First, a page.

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THE CONSTANT NEURAL DISQUIET Continued from Homepage.

To be conscious is to be dissatified; this constant neural disquiet is a survival technique: at the non-conscious level, everyone silently accepts this and gives it no particular note; but a few do make note of it--a few always have. There is a sequence of stages that underpins these peoples' history in this matter:  At first, they do not like the way life is; if they progress, they move to a stage of not liking themselves; should they move past that point, they reach a third stage where they dislike the way they think about life and themselves.  Few venture beyond that third stage, but beyond that is where the whole thing begins.

Every ordinary sane person thinks that the world outside of them (or, outside of their mind, actually) is insane; this is neither true or not true--it is simply one of an infinite number of objectively meaningless concepts natural to consciousness. All you need do to get stuck in this stage is be alive.  To a lesser degree, every ordinary sane person also thinks of him or herself as being short of satisfactory, but this notion is entertained in consciousness only for brief moments and under nonroutine conditions. A few sane nonordinary people find their attention regularly focused on their own consciousness, and think of its operations as ill-beoming them individually. Their overall thinking accords sufficiently with the human herd's for them to function adequately therein, but in the privacy of their own head--they don't like it. People at this stage are the ones who become seriously involved in organized activities devoted to discovering another way that consciousness can run. As befits the mind, the activity will have a particular method of achieving the goal, and the participant will become a student of the method.  But to go from busy, monkey consciousness to dead-still, snake consciousness, you must move beyond the study of a method to the study of a goal.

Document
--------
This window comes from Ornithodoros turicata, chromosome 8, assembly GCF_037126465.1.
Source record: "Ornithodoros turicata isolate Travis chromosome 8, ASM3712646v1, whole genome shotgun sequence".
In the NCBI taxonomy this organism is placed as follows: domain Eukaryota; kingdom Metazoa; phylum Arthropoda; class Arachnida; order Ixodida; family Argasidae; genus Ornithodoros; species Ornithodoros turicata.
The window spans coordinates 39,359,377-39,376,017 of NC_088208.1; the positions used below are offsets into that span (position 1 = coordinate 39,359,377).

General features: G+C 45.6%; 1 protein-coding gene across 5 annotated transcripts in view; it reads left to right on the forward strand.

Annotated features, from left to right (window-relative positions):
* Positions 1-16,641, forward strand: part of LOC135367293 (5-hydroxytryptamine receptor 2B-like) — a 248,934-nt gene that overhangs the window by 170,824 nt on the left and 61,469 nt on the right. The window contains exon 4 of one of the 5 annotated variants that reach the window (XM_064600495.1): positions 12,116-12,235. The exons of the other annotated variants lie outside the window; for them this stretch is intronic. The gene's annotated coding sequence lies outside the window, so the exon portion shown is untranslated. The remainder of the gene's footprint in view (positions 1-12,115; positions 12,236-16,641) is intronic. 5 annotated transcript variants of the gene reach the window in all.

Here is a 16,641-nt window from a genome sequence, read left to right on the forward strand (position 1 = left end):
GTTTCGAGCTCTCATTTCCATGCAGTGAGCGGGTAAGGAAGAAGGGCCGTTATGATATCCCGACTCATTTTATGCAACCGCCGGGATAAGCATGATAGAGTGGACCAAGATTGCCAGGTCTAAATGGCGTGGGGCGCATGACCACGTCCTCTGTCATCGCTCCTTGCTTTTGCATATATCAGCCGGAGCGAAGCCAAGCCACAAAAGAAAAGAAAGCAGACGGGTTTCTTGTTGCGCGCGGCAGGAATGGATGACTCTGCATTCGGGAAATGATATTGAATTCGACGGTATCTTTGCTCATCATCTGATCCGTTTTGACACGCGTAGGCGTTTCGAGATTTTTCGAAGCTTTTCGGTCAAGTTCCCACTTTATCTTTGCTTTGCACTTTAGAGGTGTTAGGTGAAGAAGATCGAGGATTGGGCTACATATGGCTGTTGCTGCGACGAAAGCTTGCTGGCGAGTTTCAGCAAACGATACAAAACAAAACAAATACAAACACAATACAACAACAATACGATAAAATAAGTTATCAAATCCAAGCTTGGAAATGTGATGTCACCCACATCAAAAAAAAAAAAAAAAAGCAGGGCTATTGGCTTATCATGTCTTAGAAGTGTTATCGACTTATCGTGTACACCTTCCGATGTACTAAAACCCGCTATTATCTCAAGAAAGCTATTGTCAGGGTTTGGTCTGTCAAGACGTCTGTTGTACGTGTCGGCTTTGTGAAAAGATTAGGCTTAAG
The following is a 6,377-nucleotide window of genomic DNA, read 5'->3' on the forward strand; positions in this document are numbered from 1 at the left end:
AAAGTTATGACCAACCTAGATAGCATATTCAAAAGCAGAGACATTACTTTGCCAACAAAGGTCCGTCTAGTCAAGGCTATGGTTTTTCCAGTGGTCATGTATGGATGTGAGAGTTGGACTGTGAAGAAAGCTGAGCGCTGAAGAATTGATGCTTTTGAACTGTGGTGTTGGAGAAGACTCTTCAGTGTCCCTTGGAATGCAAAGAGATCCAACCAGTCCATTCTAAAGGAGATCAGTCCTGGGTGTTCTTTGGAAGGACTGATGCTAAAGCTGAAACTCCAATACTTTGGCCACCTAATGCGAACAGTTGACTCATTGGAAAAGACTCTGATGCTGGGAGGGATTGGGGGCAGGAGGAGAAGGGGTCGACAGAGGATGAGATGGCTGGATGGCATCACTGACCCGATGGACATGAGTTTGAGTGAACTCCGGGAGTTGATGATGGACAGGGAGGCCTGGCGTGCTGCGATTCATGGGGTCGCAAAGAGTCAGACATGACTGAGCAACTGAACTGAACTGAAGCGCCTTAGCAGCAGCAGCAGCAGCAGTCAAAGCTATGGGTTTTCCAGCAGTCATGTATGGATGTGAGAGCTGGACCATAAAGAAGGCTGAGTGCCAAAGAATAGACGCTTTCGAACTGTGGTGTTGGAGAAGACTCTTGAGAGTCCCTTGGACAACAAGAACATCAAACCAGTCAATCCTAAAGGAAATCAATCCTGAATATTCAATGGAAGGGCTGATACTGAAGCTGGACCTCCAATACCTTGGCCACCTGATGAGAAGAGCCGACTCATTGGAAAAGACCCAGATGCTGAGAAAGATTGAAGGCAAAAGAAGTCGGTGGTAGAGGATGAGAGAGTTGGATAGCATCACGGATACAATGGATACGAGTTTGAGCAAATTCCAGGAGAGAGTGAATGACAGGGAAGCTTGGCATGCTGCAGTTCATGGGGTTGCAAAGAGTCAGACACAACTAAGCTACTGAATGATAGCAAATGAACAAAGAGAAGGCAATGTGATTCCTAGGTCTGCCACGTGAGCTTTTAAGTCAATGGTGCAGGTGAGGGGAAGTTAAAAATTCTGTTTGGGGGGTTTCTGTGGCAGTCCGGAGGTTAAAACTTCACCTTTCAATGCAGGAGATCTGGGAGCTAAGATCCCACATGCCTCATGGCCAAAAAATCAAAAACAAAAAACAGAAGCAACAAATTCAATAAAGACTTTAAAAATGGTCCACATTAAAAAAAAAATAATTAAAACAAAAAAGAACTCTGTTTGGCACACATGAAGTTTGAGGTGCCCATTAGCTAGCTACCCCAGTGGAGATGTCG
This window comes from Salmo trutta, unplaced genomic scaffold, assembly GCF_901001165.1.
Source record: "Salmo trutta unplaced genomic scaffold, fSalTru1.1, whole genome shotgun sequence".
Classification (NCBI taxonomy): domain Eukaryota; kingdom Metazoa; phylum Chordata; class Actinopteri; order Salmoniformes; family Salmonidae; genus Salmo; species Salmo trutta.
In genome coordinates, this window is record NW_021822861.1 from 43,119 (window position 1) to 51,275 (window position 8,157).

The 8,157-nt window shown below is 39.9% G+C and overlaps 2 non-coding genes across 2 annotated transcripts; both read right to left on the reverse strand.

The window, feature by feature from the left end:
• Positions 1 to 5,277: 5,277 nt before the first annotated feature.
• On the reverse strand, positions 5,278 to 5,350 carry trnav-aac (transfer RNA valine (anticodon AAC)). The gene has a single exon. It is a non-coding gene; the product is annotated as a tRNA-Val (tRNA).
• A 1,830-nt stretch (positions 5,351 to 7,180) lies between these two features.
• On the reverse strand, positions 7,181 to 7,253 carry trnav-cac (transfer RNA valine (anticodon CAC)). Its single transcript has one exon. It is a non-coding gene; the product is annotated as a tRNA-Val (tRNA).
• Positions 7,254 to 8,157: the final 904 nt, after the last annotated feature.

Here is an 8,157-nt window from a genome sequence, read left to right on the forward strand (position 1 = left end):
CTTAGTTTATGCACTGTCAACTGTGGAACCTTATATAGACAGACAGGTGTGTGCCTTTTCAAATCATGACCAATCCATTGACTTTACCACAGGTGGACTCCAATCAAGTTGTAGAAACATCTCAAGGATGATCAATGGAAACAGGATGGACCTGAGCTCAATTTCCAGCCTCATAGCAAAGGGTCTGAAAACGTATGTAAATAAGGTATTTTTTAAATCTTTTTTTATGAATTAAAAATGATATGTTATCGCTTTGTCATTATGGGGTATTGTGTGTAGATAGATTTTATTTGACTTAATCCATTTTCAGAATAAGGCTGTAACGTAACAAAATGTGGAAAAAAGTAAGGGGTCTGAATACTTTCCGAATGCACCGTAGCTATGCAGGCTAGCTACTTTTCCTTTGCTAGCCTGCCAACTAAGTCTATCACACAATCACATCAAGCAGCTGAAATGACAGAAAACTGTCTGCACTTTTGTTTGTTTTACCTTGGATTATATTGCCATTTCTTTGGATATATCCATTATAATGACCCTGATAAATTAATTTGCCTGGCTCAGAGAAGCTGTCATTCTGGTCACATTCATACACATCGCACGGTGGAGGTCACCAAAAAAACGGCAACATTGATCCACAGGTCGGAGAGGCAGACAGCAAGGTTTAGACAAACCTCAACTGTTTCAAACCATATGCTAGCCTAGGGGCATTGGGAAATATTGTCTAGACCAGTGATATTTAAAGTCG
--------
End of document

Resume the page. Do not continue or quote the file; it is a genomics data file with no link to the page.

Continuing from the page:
The mind must have a map in hand to ever believe that it has started a journey toward the goal. But consciousness will quickly accept a periodic glancing at the map as actual travel. When you start, you cannot SEE the goal; all that you can see is the map--the method you have chosen to use as a vehicle TO the goal. This is how it works for everyone, but you must eventually recognize that no method, discipline, map or teaching is your goal; the reality of the other state of consciousness, and all ideas and talk about it, are two different things: so different, in fact, as to be beyond the widest definition of "different." They are from two different realities.

One method is as good as another; if it initially seems good to you then it is good for you. You have to have somewhere to start, but the words and ideas that consciousness can entertain are never the same thing as the goal itself; they hide the goal; they walk around on it while talking about it so that you cannot see it; they excitedly point off in one direction or another where they say the goal lies, while it lies right under their feet.

There is no "way" to discover this other way in which your consciousness can operate. There is no right way, there is no wrong way. There IS no way--but you must use one.

You cannot think an "enlightened thought" until you think SOMEthing, but nothing you can think has any real significance regarding this goal. Anything you think about the goal is actually you thinking about a method or a map; you cannot think about the goal, there is nothing you can think about it; whenever you are thinking about the goal your thoughts are mulling about on top of it, hiding it from your view.

...more disquiet to come...